Actually, I had actually read quite a few novels (and poems and short stories and non-fiction books) by that age. Some of the books I had read by that age were required reading from school.

And our daughter has read a fair amount as well (she is 13 now), but my gripe is that she has not been required to read anything from school. The stimulus has come solely from home.


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Melony



Joined: 22 Nov 2008
Posts: 364



PostPosted: Fri Jun 19, 2009 3:39 pm    Post subject: Reply with quote

Ok, I was trying to be kind to the younger set....I agree, I had actually read (and been required to read) several works by Huxley, Orwell, Shelley, Twain, Poe, the list is too long to recite.  If reading is passe, why are we here?  It's not just because we are old.  The literacy researchers tell us over and over again that an appreciation for reading can be instilled in a person.  If not a love of reading, then at least a desire to know literature and appreciate it, whether you read it or not.  I would never doubt that you have ameliorated the educational system by inculcating a love of reading in your child - how many parents like you would you say there are in the U.K.?  I could venture a guess about our percentage and it would not be high.




Last edited by Melony on Fri Jun 19, 2009 4:24 pm; edited 1 time in total
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miranda



Joined: 22 Nov 2008
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PostPosted: Fri Jun 19, 2009 3:50 pm    Post subject: Reply with quote

But is that any different from any other generation?  I think reading runs through families.  After all, it's normally parents that buy the child's first book.



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Melony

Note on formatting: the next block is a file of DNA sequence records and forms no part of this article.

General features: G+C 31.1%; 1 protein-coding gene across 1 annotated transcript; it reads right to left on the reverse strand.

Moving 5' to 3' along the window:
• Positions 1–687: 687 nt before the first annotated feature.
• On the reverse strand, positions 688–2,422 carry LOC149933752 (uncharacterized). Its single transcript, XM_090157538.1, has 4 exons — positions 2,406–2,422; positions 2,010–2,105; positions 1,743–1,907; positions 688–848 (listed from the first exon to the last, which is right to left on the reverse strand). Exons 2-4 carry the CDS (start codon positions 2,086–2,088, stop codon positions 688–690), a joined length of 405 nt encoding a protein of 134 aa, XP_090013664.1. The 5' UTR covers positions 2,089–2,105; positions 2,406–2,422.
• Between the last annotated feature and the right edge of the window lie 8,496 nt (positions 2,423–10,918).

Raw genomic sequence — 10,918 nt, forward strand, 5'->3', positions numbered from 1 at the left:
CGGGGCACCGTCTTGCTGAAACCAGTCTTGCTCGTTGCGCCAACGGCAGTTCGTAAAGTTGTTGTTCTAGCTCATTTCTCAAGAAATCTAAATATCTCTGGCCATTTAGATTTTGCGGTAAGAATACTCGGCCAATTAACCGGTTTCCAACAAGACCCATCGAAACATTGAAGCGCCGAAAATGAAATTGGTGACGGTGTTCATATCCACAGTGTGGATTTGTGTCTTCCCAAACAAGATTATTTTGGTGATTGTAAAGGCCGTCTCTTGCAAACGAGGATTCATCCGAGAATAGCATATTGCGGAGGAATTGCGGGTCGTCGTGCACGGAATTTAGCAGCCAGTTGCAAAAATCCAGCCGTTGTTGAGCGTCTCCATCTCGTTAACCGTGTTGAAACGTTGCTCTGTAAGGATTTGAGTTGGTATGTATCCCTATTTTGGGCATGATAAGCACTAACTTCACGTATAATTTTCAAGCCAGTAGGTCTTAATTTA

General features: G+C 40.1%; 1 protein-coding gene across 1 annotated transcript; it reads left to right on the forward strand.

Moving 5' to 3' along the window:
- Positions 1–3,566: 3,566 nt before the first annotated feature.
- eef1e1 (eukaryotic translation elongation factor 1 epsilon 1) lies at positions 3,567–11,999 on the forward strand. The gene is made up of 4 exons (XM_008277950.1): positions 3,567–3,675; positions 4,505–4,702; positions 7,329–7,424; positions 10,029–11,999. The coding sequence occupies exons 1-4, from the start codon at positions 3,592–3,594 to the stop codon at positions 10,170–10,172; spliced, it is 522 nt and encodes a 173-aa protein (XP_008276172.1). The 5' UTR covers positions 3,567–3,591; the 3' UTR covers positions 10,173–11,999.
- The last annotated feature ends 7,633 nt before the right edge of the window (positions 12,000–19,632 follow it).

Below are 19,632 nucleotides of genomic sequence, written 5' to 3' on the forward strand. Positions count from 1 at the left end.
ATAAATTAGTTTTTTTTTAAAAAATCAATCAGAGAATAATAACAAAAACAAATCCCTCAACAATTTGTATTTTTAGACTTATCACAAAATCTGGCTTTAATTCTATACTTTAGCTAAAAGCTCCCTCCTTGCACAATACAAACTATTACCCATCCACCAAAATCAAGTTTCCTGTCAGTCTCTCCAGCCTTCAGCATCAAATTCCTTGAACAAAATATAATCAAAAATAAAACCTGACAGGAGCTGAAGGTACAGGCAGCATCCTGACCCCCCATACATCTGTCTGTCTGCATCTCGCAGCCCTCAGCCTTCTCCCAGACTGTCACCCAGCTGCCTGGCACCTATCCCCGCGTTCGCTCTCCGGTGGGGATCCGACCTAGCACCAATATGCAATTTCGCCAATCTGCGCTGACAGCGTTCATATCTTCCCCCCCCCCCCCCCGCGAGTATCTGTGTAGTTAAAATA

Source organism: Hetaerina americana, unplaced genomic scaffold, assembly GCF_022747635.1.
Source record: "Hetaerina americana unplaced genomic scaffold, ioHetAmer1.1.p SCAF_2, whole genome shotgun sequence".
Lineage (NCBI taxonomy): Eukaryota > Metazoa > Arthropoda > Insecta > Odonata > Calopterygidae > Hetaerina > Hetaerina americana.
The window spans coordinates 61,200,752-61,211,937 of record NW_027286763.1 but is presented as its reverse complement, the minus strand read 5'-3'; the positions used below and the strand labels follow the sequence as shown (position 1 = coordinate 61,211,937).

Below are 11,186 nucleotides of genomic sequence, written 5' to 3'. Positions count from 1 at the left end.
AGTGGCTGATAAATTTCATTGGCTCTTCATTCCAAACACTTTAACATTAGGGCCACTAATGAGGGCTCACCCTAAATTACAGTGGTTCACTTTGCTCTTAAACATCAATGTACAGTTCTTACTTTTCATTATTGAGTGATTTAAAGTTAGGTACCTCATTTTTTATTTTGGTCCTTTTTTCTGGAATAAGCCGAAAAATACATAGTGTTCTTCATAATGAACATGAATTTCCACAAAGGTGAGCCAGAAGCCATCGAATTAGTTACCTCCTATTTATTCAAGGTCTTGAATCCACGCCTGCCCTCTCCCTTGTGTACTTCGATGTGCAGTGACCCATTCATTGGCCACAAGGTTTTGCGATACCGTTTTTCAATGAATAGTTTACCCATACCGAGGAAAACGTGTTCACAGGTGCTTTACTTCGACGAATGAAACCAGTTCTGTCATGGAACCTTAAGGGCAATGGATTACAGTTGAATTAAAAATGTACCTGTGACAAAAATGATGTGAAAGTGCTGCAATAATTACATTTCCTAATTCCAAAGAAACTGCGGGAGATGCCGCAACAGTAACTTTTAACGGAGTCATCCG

Joined: 22 Nov 2008
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PostPosted: Fri Jun 19, 2009 4:23 pm    Post subject: Reply with quote

You know, I think you are right.  I think what is different today, though, is the expectation that for all our affluence and technology, things would have improved with young people, but they haven't.  Physical conditions have improved, but the quality of education has not improved with it, nor the quality of the students we are producing.  In 1968 Marcuse and Marxists would blame it on the government, but governments have tried just about every way possible to ameliorate human ignorance.  I'm starting to just think it's a human thing.  Which would explain what you say, Miranda, that certain families love reading.


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MikeAlx



Joined: 17 Nov 2008
Posts: 2105


Location: Seaford, East Sussex

PostPosted: Fri Jun 19, 2009 4:37 pm    Post subject: Reply with quote

As I understand it the problem is the 'box ticking' approach to education, with a centrally-controlled key curriculum and a focus on key skills (reading, writing, arithmetic) to the exclusion of all else. Hence the focus on reading and comprehending sentences, paragraphs, or short extracts, but not on appreciating the complex, multi-faceted splendour of a novel as a whole.